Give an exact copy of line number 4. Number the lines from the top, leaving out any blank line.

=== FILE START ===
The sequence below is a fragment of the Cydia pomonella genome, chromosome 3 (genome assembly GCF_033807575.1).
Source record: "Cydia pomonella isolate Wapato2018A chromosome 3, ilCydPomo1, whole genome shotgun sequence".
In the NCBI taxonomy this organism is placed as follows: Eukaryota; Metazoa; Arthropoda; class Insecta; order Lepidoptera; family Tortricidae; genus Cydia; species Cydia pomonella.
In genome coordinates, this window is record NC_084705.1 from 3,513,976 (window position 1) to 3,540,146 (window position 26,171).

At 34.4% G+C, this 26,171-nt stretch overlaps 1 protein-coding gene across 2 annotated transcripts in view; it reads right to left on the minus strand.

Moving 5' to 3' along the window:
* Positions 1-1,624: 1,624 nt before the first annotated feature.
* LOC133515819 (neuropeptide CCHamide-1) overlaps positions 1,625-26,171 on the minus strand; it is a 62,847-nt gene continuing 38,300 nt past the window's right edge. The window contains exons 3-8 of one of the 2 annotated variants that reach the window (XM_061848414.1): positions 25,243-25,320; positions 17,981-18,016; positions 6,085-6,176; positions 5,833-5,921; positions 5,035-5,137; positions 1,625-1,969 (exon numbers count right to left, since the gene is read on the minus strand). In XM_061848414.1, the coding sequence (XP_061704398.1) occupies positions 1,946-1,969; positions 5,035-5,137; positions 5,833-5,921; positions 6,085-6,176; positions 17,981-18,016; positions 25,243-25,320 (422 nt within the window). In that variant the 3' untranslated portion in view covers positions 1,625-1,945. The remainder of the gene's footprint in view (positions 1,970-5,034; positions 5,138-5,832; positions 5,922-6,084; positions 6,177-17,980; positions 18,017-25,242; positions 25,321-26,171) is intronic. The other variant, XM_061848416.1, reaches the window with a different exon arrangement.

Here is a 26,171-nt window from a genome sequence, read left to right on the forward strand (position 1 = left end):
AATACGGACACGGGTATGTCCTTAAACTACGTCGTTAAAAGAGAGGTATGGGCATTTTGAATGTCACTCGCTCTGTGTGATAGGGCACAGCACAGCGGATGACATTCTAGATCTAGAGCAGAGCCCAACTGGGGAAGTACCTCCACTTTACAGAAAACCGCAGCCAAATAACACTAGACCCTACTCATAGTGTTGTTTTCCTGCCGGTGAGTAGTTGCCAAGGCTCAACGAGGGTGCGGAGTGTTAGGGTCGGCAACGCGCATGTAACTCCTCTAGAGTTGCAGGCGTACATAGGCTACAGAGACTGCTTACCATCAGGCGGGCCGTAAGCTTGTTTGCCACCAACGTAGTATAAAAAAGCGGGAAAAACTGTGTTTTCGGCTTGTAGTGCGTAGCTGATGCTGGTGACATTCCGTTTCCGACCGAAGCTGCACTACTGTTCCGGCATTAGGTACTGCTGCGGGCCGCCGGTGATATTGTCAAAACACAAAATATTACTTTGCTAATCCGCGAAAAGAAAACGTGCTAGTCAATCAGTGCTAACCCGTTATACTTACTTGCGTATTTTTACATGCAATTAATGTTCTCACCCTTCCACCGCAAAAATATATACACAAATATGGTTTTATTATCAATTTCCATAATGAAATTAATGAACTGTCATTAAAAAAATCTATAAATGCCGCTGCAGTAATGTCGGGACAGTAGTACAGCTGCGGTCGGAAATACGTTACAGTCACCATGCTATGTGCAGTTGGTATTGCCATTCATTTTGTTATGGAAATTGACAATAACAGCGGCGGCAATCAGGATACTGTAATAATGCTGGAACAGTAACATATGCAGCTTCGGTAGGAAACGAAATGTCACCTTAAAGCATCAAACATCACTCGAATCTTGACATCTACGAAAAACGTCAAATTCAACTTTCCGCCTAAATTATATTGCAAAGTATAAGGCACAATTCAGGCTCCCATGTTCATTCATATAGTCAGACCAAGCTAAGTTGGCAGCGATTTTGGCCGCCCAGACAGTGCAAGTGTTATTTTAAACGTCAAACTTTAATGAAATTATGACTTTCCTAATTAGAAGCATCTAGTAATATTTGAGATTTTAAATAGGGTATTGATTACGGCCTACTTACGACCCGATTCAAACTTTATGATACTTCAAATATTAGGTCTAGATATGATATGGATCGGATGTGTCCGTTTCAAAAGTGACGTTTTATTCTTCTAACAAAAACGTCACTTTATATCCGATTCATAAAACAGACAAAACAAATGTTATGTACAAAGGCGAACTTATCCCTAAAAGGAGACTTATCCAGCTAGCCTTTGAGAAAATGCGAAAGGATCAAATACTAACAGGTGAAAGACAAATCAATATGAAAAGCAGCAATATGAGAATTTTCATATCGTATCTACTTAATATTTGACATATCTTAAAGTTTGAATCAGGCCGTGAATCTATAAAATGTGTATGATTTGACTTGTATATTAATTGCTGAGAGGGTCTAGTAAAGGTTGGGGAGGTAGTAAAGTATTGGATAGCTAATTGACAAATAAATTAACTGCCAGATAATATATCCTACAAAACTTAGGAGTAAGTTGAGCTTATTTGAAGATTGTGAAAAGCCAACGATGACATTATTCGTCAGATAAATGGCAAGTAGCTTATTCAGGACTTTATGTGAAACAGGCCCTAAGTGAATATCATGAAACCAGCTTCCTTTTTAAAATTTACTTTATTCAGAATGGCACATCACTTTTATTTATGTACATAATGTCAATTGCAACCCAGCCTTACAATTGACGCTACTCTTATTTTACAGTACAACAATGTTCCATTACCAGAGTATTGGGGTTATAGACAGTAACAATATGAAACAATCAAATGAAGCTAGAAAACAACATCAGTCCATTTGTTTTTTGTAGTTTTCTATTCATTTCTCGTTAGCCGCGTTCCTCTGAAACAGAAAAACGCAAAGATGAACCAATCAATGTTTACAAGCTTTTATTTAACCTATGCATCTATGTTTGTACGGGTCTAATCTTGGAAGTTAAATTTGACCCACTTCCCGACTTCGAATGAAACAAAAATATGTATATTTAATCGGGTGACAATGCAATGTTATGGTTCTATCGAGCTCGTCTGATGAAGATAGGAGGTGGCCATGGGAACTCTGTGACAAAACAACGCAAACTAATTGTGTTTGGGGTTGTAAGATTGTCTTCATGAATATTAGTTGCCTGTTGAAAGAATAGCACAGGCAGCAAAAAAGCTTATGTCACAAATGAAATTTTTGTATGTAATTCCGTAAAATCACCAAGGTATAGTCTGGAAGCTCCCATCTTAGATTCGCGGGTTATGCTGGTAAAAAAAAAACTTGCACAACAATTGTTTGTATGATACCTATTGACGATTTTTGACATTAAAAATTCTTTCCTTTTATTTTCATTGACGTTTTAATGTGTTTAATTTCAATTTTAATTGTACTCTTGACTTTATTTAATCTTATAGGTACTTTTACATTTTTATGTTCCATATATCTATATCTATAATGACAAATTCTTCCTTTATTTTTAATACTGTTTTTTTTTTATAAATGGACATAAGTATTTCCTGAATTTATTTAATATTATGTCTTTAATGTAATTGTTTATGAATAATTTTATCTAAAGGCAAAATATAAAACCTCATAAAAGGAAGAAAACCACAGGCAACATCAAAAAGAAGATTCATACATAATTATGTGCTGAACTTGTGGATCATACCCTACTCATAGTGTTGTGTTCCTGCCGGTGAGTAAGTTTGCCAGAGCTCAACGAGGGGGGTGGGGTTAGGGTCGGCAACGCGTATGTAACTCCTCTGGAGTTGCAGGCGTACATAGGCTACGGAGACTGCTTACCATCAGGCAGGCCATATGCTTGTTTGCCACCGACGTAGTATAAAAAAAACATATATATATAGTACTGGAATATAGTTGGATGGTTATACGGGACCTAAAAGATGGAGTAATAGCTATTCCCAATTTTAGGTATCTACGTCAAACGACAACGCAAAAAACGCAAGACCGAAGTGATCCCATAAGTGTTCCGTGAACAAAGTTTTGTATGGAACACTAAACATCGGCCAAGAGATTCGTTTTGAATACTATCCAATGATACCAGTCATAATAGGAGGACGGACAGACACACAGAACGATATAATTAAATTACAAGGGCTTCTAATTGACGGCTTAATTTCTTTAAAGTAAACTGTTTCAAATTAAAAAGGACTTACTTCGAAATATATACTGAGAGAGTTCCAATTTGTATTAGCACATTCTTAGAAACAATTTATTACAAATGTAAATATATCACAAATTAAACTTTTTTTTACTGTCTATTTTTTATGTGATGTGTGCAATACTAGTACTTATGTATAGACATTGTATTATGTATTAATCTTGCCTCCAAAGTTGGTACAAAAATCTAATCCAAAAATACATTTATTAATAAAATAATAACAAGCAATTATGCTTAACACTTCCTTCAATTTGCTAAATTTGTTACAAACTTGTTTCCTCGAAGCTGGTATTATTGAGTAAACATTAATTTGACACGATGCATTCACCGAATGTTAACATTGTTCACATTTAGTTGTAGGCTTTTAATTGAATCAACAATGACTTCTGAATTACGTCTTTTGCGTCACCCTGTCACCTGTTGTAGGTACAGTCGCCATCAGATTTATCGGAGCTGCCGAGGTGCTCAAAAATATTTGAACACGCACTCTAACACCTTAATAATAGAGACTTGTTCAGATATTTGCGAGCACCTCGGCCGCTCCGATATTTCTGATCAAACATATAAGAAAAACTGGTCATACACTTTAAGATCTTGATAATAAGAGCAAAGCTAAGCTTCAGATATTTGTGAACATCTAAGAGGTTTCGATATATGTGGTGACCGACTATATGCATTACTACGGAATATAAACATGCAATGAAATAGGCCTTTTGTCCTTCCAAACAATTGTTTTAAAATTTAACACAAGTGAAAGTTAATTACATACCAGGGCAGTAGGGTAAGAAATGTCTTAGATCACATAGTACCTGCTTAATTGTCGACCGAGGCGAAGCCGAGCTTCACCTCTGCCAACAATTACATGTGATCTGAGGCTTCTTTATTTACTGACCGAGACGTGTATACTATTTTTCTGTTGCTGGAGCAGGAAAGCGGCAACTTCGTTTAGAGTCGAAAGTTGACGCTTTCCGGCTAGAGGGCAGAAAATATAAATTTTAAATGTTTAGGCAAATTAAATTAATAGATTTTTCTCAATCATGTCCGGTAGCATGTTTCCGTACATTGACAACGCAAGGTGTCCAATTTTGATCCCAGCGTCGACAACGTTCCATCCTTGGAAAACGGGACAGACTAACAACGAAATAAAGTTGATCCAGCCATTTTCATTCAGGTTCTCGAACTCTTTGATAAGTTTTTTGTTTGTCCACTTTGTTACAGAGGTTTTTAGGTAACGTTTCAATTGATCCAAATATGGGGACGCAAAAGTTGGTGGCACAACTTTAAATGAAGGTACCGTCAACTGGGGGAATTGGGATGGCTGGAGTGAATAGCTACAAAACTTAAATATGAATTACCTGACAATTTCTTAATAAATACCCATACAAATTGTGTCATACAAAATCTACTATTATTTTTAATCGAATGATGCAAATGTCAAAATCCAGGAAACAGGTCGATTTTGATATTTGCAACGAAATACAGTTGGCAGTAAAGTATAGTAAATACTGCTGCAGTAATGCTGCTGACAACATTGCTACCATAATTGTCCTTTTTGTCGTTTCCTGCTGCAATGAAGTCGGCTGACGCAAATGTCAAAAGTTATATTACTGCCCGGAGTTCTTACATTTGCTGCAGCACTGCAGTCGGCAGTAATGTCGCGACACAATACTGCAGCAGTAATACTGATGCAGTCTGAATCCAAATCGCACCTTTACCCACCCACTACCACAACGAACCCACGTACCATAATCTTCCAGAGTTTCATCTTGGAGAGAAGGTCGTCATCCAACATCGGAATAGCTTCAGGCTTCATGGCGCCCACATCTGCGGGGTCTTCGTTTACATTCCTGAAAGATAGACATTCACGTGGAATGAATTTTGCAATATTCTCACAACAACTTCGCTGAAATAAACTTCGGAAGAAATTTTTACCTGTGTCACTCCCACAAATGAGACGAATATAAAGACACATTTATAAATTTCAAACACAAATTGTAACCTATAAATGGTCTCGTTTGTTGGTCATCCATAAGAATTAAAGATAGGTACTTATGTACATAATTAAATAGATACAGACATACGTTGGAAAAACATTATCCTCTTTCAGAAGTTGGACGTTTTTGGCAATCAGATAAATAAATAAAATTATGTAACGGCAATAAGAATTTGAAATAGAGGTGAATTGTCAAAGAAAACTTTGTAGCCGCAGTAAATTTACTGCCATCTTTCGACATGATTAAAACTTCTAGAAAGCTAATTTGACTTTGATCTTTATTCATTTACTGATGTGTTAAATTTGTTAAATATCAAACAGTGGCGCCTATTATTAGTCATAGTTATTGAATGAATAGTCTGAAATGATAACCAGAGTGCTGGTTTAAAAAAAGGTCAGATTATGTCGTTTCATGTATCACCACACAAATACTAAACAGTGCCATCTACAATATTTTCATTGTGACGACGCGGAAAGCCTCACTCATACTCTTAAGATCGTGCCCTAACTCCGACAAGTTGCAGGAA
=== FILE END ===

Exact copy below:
In genome coordinates, this window is record NC_084705.1 from 3,513,976 (window position 1) to 3,540,146 (window position 26,171).